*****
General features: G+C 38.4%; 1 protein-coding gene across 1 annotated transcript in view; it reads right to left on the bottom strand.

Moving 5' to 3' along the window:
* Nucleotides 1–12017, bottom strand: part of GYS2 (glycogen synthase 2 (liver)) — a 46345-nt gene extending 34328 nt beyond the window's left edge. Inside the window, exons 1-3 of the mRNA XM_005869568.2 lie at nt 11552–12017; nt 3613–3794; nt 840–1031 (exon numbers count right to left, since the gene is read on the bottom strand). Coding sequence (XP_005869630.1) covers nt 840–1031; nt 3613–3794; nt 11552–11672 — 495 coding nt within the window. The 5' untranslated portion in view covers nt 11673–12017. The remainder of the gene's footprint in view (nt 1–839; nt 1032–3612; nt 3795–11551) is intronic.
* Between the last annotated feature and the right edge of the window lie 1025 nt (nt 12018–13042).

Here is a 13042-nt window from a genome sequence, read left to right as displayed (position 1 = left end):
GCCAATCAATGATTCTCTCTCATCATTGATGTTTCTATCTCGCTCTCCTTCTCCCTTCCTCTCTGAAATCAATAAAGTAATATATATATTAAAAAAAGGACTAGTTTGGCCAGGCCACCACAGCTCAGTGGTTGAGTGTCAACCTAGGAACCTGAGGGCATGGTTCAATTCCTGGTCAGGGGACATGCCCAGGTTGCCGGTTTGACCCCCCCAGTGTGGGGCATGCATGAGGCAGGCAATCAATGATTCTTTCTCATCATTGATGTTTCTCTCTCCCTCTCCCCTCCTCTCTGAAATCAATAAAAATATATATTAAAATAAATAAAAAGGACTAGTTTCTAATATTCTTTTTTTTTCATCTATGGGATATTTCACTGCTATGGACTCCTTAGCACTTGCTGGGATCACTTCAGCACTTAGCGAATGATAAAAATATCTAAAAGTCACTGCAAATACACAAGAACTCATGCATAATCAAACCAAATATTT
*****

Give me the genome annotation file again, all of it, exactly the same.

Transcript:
General features: G+C 38.4%; 1 protein-coding gene across 1 annotated transcript in view; it reads right to left on the bottom strand.

Moving 5' to 3' along the window:
* Nucleotides 1–12017, bottom strand: part of GYS2 (glycogen synthase 2 (liver)) — a 46345-nt gene extending 34328 nt beyond the window's left edge. Inside the window, exons 1-3 of the mRNA XM_005869568.2 lie at nt 11552–12017; nt 3613–3794; nt 840–1031 (exon numbers count right to left, since the gene is read on the bottom strand). Coding sequence (XP_005869630.1) covers nt 840–1031; nt 3613–3794; nt 11552–11672 — 495 coding nt within the window. The 5' untranslated portion in view covers nt 11673–12017. The remainder of the gene's footprint in view (nt 1–839; nt 1032–3612; nt 3795–11551) is intronic.
* Between the last annotated feature and the right edge of the window lie 1025 nt (nt 12018–13042).

Here is a 13042-nt window from a genome sequence, read left to right as displayed (position 1 = left end):
GCCAATCAATGATTCTCTCTCATCATTGATGTTTCTATCTCGCTCTCCTTCTCCCTTCCTCTCTGAAATCAATAAAGTAATATATATATTAAAAAAAGGACTAGTTTGGCCAGGCCACCACAGCTCAGTGGTTGAGTGTCAACCTAGGAACCTGAGGGCATGGTTCAATTCCTGGTCAGGGGACATGCCCAGGTTGCCGGTTTGACCCCCCCAGTGTGGGGCATGCATGAGGCAGGCAATCAATGATTCTTTCTCATCATTGATGTTTCTCTCTCCCTCTCCCCTCCTCTCTGAAATCAATAAAAATATATATTAAAATAAATAAAAAGGACTAGTTTCTAATATTCTTTTTTTTTCATCTATGGGATATTTCACTGCTATGGACTCCTTAGCACTTGCTGGGATCACTTCAGCACTTAGCGAATGATAAAAATATCTAAAAGTCACTGCAAATACACAAGAACTCATGCATAATCAAACCAAATATTT